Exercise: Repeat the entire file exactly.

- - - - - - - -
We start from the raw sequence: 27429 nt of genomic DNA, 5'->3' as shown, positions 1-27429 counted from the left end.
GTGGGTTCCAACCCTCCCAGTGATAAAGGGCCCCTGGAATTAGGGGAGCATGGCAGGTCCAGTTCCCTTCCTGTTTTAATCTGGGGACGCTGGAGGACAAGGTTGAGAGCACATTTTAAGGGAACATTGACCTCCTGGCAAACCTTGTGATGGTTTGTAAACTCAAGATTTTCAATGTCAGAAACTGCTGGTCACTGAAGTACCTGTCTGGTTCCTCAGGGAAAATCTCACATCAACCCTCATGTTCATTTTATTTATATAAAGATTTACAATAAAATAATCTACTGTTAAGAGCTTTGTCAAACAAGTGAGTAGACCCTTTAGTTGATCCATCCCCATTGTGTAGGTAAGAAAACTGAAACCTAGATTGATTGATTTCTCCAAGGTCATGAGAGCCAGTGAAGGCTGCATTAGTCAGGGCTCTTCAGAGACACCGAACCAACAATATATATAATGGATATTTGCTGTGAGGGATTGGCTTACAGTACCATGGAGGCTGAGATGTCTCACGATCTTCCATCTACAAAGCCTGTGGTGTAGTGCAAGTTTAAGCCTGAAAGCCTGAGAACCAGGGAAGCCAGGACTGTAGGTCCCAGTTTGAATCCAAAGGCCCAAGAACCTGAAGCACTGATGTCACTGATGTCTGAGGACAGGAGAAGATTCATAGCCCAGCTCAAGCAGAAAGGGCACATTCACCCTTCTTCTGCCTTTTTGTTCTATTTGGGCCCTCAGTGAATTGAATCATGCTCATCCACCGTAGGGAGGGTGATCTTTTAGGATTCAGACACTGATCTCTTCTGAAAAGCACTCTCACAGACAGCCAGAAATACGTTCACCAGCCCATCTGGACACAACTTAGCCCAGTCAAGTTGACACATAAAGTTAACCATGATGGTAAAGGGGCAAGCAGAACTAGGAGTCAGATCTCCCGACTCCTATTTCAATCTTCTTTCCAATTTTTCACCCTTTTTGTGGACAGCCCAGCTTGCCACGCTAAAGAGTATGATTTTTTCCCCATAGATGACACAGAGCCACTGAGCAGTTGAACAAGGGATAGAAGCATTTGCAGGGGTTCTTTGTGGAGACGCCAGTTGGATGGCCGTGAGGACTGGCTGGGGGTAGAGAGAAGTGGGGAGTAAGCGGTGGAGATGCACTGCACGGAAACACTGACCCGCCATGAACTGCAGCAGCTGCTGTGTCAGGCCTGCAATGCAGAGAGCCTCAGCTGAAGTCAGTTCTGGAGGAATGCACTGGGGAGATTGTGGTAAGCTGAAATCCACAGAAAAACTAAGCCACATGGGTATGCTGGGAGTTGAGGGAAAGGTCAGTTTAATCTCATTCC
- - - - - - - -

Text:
We start from the raw sequence: 27429 nt of genomic DNA, 5'->3' as shown, positions 1-27429 counted from the left end.
GTGGGTTCCAACCCTCCCAGTGATAAAGGGCCCCTGGAATTAGGGGAGCATGGCAGGTCCAGTTCCCTTCCTGTTTTAATCTGGGGACGCTGGAGGACAAGGTTGAGAGCACATTTTAAGGGAACATTGACCTCCTGGCAAACCTTGTGATGGTTTGTAAACTCAAGATTTTCAATGTCAGAAACTGCTGGTCACTGAAGTACCTGTCTGGTTCCTCAGGGAAAATCTCACATCAACCCTCATGTTCATTTTATTTATATAAAGATTTACAATAAAATAATCTACTGTTAAGAGCTTTGTCAAACAAGTGAGTAGACCCTTTAGTTGATCCATCCCCATTGTGTAGGTAAGAAAACTGAAACCTAGATTGATTGATTTCTCCAAGGTCATGAGAGCCAGTGAAGGCTGCATTAGTCAGGGCTCTTCAGAGACACCGAACCAACAATATATATAATGGATATTTGCTGTGAGGGATTGGCTTACAGTACCATGGAGGCTGAGATGTCTCACGATCTTCCATCTACAAAGCCTGTGGTGTAGTGCAAGTTTAAGCCTGAAAGCCTGAGAACCAGGGAAGCCAGGACTGTAGGTCCCAGTTTGAATCCAAAGGCCCAAGAACCTGAAGCACTGATGTCACTGATGTCTGAGGACAGGAGAAGATTCATAGCCCAGCTCAAGCAGAAAGGGCACATTCACCCTTCTTCTGCCTTTTTGTTCTATTTGGGCCCTCAGTGAATTGAATCATGCTCATCCACCGTAGGGAGGGTGATCTTTTAGGATTCAGACACTGATCTCTTCTGAAAAGCACTCTCACAGACAGCCAGAAATACGTTCACCAGCCCATCTGGACACAACTTAGCCCAGTCAAGTTGACACATAAAGTTAACCATGATGGTAAAGGGGCAAGCAGAACTAGGAGTCAGATCTCCCGACTCCTATTTCAATCTTCTTTCCAATTTTTCACCCTTTTTGTGGACAGCCCAGCTTGCCACGCTAAAGAGTATGATTTTTTCCCCATAGATGACACAGAGCCACTGAGCAGTTGAACAAGGGATAGAAGCATTTGCAGGGGTTCTTTGTGGAGACGCCAGTTGGATGGCCGTGAGGACTGGCTGGGGGTAGAGAGAAGTGGGGAGTAAGCGGTGGAGATGCACTGCACGGAAACACTGACCCGCCATGAACTGCAGCAGCTGCTGTGTCAGGCCTGCAATGCAGAGAGCCTCAGCTGAAGTCAGTTCTGGAGGAATGCACTGGGGAGATTGTGGTAAGCTGAAATCCACAGAAAAACTAAGCCACATGGGTATGCTGGGAGTTGAGGGAAAGGTCAGTTTAATCTCATTCC